The National Programme for Latvian Language Training, an ambitious, multi-year effort to assist minorities to acquire the Latvian language, was brought under the Ministry of Education at the beginning of the year. While the Programme was initially funded almost solely by foreign donors such as the United Nations Development Programme, the European Union and bilateral partners, in 2001 the government itself became an active funder of the programme, allocating it Ls 428,000 (~USD 680,000).

On March 8 another effort by the parliamentary opposition to push ratification of the Council of Europe’s Framework Convention for the Protection of National Minorities failed, as 17 members of parliament voted for ratification, 19 voted against and 46 abstained. Latvia signed the convention in 1995, but has yet to ratify it.

After several years of delays, on 6 February the government finally adopted the National Programme for the Integration of Society in Latvia, a policy framework which lays out the goals and means for minority policy and promoting social cohesion in realms such as civic participation, education and culture. By mid-year, little had been done to implement the programme. On June 21 parliament reviewed the second reading of a draft law on creating a Social Integration Fund. A third and final reading is scheduled for an extraordinary session of parliament on 5 July. The law is to create a mechanism through which government and donor money is to be channelled to support integration-related projects.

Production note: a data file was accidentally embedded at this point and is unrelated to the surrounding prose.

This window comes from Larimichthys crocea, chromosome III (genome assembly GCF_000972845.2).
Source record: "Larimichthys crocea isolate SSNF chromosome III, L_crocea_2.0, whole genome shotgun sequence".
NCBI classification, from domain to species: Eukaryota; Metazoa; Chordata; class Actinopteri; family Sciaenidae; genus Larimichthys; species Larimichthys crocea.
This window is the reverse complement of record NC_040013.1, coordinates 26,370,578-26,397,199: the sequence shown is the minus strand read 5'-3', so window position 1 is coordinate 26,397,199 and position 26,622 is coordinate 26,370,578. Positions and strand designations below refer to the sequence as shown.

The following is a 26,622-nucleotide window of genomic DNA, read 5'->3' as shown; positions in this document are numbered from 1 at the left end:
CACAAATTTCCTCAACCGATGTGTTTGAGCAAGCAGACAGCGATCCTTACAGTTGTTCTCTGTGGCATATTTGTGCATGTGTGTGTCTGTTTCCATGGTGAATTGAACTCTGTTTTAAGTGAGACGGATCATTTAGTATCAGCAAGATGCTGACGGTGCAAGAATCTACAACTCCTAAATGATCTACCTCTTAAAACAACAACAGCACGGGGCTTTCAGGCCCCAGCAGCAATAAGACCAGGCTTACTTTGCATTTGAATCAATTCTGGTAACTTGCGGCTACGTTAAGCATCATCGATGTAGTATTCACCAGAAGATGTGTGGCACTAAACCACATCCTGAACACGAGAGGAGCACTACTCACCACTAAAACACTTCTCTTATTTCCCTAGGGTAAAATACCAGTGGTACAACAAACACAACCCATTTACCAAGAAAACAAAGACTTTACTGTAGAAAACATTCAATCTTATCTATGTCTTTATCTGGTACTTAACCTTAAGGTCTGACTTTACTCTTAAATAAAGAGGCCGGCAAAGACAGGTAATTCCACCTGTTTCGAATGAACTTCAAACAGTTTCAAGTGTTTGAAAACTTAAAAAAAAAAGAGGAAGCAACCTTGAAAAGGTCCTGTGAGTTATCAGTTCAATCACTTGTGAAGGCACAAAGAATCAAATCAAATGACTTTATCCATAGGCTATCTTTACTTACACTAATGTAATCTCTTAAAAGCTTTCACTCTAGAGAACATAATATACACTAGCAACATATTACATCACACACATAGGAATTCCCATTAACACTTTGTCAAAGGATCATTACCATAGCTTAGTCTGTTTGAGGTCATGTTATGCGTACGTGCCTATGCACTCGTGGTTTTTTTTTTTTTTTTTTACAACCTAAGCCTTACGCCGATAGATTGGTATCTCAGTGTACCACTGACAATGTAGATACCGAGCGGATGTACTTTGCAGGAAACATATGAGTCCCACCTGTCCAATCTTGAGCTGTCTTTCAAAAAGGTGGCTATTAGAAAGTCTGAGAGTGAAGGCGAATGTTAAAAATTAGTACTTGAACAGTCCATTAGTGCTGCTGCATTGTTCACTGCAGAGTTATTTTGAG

Citizenship

In the first six months of 2001, the Naturalisation Board received only 3,862 applications for citizenship, a decline compared to the same period one year ago, when 5,898 applied in the first six months. On 1 January 2001 the number of stateless “non-citizens” stood at 551,064. At the end of 2000, there had been some speculation that the planned imposition by the Russian Federation of a visa requirement for non-citizens would facilitate acquisition of Russian or Latvian citizenship by removing one of the few advantages enjoyed by non-citizens - visa-free travel to Russia and the CIS countries. However, as the visas for non-citizens are cheap, long-term and multiple entry, the change did not have a significant impact.